Basic English Prosody (Poetry)


Lines are made up of one or more feet, as follows:

    • monometer: one foot
    • dimeter: two feet
    • trimeter: three feet
    • tetrameter: four feet
    • pentameter: five feet
    • hexameter: six feet
    • septameter: seven feet

So "iambic pentameter" means a line consisting of five iambic feet and "trochaic trimeter" means a line consisting of three trochees.

A Mnemonic

Samuel Taylor Coleridge wrote a little poem as an aid to remembering the feet:

Trochee trips from long to short,

From long to short in solemn sort.

Slow spondee stalks; strong foot yet ill able

Ever to come up with Dactyl tri-syllable.

Iambics march from short to long--

With a leap and a bound the swift Anapests throng.

Poetic Forms

    • Lyric: Short poem expressing personal emotion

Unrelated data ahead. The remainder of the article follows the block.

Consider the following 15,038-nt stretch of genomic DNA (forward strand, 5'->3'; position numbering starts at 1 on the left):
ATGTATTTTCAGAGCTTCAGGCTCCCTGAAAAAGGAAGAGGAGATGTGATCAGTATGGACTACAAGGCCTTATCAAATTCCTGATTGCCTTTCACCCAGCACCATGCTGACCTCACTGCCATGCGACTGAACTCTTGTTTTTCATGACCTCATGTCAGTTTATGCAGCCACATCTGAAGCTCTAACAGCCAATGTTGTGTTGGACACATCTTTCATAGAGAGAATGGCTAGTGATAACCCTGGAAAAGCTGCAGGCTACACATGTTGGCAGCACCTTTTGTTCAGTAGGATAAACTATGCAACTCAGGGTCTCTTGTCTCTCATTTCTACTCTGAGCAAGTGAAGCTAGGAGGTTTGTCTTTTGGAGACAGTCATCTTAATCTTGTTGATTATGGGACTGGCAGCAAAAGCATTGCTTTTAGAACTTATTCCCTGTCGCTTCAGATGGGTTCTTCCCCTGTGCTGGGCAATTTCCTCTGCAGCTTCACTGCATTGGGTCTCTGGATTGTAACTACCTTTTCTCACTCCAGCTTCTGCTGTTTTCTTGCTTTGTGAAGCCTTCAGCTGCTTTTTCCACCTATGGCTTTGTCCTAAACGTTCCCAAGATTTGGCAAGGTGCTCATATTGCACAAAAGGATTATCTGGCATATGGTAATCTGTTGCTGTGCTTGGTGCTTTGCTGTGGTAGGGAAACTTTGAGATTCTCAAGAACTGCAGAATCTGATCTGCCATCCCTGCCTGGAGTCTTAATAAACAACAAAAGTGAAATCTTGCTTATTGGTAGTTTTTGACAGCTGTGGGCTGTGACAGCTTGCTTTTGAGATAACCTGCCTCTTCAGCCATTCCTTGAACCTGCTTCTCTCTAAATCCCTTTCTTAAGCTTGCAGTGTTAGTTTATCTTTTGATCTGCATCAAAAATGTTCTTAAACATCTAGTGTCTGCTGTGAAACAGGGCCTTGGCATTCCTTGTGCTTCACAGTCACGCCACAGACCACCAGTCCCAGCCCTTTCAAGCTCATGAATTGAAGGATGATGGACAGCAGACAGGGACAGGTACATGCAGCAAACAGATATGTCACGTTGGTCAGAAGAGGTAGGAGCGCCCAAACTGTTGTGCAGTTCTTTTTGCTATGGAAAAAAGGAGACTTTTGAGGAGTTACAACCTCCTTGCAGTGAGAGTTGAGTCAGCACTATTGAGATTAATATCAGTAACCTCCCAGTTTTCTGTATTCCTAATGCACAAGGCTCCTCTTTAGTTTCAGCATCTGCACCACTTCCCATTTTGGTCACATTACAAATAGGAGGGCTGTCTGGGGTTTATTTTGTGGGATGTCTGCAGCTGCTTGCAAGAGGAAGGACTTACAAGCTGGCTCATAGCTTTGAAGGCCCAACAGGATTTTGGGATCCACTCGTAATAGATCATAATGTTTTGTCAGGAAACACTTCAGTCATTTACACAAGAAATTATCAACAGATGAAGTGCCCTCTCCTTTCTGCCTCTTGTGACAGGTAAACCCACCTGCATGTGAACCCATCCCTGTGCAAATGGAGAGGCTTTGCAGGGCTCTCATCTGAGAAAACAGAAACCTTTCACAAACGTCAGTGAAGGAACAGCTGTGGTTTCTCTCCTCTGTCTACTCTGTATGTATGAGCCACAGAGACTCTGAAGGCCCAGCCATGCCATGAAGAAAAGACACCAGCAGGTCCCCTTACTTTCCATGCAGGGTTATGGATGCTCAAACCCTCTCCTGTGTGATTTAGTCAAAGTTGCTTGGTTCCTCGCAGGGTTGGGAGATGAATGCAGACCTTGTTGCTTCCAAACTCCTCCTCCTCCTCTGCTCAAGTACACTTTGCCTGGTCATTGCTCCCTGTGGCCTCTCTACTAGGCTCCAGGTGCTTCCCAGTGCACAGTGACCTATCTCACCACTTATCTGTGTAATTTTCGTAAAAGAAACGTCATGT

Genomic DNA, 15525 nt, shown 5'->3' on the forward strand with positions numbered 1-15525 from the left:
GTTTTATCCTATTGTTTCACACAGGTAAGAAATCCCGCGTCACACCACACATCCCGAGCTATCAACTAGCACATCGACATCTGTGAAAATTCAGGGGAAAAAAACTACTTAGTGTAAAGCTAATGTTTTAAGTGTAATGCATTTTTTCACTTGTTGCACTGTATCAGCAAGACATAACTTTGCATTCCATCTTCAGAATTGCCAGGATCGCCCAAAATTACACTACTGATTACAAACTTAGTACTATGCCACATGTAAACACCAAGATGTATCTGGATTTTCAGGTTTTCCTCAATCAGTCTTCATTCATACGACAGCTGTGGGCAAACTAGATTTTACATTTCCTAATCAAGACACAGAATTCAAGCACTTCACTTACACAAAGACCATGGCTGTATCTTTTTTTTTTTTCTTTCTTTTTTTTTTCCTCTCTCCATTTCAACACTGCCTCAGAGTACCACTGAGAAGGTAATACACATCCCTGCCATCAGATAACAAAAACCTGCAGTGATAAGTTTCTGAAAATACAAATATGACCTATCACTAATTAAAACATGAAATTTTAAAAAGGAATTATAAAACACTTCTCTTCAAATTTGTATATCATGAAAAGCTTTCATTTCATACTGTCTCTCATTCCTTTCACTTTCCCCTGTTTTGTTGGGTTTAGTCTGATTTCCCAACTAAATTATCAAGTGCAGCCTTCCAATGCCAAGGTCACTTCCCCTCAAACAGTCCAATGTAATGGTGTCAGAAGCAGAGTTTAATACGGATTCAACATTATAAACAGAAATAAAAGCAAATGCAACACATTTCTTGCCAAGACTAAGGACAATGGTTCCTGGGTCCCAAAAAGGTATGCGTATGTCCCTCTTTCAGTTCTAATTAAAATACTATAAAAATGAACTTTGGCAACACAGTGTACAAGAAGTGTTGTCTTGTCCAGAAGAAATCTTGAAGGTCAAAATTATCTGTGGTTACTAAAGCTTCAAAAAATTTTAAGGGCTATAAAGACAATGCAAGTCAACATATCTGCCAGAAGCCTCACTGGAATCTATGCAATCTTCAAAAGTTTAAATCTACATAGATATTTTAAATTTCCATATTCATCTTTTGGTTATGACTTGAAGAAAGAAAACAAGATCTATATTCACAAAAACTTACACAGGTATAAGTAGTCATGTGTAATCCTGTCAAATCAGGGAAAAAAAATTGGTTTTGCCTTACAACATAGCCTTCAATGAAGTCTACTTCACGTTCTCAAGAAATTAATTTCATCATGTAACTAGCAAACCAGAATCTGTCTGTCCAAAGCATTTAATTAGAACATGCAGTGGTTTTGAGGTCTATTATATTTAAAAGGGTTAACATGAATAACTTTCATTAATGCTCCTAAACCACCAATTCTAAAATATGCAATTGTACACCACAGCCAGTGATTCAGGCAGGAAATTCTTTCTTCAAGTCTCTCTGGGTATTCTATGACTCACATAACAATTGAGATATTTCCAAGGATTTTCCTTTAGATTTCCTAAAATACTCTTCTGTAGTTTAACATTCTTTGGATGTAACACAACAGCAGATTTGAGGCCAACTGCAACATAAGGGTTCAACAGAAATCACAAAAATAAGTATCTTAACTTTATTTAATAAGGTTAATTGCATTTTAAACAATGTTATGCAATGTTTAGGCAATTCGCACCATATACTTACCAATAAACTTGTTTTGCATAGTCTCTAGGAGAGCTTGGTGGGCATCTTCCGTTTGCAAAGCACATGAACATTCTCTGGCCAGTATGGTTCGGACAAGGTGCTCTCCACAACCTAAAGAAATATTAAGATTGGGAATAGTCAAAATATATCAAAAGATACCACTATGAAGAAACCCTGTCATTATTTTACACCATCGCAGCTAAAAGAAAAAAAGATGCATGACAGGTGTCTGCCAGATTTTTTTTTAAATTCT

• Epic: Long narrative poem involving mythology
    • Ballad: Short poem about a legend or historic event
    • Ode: Meditative poem of middle length, often about a public event or issue
    • Satire: According to Samuel Johnson, "a poem in which wickedness or folly is censured"


    • Italian (Petrarchan, Miltonic) Sonnet: lyric of 14 lines of iambic pentameter divided into an octet (rhymed abbaabba) and a sestet (rhymed cdecde or cdcdcd)
    • Spenserian Sonnet: rhymed abab bcbc cdcd ee
    • English (Elizabethan, Shakesperean) Sonnet: rhymed abab cdcd efef gg


5 anapest lines with this scheme:

    • Lines 1,2,5: [˘] ˘ ¯ ˘ ˘ ¯ ˘ ˘ ¯ [˘] [˘]
    • Lines 3,4: [˘] ˘ ¯ ˘ ˘ ¯ [˘] [˘]

There was a young lady of Niger.

Who smiled as she rode on a tiger.

They returned from the ride

With the lady inside,

And the smile on the face of the tiger.